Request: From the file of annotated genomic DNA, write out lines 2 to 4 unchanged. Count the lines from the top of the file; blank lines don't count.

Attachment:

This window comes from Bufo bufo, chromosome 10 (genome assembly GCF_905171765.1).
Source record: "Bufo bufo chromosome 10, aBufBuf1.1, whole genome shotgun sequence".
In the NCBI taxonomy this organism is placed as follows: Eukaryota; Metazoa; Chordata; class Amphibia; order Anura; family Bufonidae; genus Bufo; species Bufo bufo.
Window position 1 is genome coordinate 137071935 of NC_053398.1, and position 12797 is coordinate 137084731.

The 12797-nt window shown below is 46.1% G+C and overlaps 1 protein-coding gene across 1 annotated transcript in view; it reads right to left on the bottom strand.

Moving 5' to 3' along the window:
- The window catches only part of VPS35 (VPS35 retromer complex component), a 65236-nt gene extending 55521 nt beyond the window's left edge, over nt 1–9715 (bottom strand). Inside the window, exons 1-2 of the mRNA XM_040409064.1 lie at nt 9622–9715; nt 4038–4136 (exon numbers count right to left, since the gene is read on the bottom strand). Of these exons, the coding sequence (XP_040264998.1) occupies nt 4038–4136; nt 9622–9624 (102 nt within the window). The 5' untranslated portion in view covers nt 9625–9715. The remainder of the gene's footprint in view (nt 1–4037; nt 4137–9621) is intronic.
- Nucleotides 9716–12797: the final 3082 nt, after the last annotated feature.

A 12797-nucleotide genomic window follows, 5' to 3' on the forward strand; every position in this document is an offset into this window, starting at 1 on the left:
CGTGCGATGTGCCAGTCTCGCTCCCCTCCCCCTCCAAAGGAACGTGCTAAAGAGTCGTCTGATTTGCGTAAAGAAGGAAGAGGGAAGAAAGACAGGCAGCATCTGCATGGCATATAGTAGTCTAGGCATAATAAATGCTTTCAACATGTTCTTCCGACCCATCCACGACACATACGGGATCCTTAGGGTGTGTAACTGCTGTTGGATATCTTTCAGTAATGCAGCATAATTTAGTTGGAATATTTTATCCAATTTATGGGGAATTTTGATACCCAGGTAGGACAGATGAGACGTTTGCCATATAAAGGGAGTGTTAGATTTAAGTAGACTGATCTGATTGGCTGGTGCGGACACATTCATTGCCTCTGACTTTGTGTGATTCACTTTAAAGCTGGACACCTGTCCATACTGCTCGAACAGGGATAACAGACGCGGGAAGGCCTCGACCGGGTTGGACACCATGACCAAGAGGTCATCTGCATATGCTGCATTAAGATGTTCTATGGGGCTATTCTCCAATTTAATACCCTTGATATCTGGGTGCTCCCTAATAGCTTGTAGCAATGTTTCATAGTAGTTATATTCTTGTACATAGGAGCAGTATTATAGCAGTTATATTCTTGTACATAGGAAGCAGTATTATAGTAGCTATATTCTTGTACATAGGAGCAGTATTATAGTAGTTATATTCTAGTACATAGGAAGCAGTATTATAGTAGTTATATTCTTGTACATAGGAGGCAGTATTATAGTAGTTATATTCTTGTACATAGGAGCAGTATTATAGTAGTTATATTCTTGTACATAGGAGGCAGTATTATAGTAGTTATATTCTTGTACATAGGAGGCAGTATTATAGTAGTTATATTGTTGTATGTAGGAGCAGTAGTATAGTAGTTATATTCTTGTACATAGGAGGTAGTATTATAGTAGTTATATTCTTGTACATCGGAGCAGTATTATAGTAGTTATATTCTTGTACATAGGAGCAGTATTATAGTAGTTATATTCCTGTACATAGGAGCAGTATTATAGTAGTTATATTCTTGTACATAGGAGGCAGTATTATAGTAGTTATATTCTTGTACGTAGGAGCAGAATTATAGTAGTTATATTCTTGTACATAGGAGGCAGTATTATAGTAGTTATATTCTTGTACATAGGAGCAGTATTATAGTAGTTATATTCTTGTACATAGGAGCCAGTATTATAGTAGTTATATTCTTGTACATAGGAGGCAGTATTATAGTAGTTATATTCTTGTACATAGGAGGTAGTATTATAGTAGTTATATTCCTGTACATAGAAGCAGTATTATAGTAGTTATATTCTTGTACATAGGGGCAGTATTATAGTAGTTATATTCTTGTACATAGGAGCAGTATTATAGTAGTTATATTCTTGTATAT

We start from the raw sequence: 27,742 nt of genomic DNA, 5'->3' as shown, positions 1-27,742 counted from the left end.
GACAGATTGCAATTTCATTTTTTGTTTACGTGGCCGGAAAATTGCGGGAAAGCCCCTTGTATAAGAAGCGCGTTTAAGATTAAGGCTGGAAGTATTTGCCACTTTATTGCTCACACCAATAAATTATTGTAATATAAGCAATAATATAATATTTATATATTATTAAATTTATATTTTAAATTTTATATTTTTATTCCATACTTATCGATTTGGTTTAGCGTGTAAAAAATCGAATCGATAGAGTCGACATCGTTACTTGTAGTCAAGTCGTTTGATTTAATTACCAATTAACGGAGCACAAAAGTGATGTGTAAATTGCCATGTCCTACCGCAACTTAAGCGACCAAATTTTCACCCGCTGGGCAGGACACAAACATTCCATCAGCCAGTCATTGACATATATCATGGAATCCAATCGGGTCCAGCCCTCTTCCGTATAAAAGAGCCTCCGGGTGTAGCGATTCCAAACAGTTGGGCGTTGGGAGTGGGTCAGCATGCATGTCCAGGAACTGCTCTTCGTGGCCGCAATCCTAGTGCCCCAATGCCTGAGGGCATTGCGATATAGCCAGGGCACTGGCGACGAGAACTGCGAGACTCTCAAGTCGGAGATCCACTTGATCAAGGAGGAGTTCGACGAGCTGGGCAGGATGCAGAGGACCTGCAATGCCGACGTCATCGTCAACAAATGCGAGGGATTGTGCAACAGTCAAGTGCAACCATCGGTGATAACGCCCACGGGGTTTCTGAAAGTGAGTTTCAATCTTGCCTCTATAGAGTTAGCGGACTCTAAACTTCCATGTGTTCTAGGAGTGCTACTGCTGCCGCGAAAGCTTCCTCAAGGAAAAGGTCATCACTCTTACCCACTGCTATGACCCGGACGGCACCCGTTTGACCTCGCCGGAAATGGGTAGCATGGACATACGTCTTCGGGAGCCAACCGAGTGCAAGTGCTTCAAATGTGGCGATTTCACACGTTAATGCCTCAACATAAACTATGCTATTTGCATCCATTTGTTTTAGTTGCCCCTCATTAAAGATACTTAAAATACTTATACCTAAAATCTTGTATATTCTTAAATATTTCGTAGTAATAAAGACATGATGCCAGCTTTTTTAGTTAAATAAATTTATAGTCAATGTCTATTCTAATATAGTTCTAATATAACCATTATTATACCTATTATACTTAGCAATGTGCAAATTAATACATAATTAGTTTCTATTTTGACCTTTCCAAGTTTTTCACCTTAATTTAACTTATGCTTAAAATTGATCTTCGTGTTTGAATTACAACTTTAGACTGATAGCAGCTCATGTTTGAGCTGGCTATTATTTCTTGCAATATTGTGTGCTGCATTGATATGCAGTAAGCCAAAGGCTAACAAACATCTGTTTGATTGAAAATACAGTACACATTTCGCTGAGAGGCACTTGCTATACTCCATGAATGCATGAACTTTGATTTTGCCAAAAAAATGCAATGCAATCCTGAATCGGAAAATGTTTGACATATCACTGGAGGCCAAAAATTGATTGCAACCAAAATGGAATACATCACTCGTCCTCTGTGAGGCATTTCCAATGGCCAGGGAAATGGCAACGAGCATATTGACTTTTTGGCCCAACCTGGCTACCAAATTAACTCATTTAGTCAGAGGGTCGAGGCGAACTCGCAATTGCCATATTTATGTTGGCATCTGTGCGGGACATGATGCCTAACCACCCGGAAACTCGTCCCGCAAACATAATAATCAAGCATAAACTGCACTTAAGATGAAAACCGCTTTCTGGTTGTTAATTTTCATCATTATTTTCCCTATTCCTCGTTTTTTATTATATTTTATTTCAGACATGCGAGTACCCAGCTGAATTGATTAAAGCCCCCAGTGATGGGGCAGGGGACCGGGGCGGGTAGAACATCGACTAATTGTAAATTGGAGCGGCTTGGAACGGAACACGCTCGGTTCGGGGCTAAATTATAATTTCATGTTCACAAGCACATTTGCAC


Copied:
Source record: "Bufo bufo chromosome 10, aBufBuf1.1, whole genome shotgun sequence".
In the NCBI taxonomy this organism is placed as follows: Eukaryota; Metazoa; Chordata; class Amphibia; order Anura; family Bufonidae; genus Bufo; species Bufo bufo.
Window position 1 is genome coordinate 137071935 of NC_053398.1, and position 12797 is coordinate 137084731.